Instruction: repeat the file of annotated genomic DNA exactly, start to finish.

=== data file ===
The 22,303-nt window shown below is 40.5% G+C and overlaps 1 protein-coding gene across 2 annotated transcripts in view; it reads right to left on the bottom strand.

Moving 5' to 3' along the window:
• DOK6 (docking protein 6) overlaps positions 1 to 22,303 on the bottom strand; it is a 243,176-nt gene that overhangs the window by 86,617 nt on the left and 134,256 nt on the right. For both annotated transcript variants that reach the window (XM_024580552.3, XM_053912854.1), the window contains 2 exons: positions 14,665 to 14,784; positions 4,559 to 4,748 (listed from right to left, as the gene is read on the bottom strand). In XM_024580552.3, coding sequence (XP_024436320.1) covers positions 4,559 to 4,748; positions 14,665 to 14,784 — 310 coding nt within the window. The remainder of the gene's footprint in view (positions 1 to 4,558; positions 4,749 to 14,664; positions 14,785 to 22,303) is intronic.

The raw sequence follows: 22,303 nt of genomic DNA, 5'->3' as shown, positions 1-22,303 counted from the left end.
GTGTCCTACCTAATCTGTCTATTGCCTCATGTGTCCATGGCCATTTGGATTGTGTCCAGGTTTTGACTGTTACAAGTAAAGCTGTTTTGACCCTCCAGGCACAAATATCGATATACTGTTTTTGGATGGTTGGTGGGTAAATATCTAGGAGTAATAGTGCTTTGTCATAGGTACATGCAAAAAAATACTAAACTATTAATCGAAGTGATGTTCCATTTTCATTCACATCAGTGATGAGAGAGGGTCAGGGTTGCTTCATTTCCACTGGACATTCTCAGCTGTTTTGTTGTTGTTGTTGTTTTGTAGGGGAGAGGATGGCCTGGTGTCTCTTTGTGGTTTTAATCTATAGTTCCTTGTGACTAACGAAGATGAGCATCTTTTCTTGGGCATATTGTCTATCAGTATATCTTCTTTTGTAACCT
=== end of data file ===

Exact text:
The 22,303-nt window shown below is 40.5% G+C and overlaps 1 protein-coding gene across 2 annotated transcripts in view; it reads right to left on the bottom strand.

Moving 5' to 3' along the window:
• DOK6 (docking protein 6) overlaps positions 1 to 22,303 on the bottom strand; it is a 243,176-nt gene that overhangs the window by 86,617 nt on the left and 134,256 nt on the right. For both annotated transcript variants that reach the window (XM_024580552.3, XM_053912854.1), the window contains 2 exons: positions 14,665 to 14,784; positions 4,559 to 4,748 (listed from right to left, as the gene is read on the bottom strand). In XM_024580552.3, coding sequence (XP_024436320.1) covers positions 4,559 to 4,748; positions 14,665 to 14,784 — 310 coding nt within the window. The remainder of the gene's footprint in view (positions 1 to 4,558; positions 4,749 to 14,664; positions 14,785 to 22,303) is intronic.

The raw sequence follows: 22,303 nt of genomic DNA, 5'->3' as shown, positions 1-22,303 counted from the left end.
GTGTCCTACCTAATCTGTCTATTGCCTCATGTGTCCATGGCCATTTGGATTGTGTCCAGGTTTTGACTGTTACAAGTAAAGCTGTTTTGACCCTCCAGGCACAAATATCGATATACTGTTTTTGGATGGTTGGTGGGTAAATATCTAGGAGTAATAGTGCTTTGTCATAGGTACATGCAAAAAAATACTAAACTATTAATCGAAGTGATGTTCCATTTTCATTCACATCAGTGATGAGAGAGGGTCAGGGTTGCTTCATTTCCACTGGACATTCTCAGCTGTTTTGTTGTTGTTGTTGTTTTGTAGGGGAGAGGATGGCCTGGTGTCTCTTTGTGGTTTTAATCTATAGTTCCTTGTGACTAACGAAGATGAGCATCTTTTCTTGGGCATATTGTCTATCAGTATATCTTCTTTTGTAACCT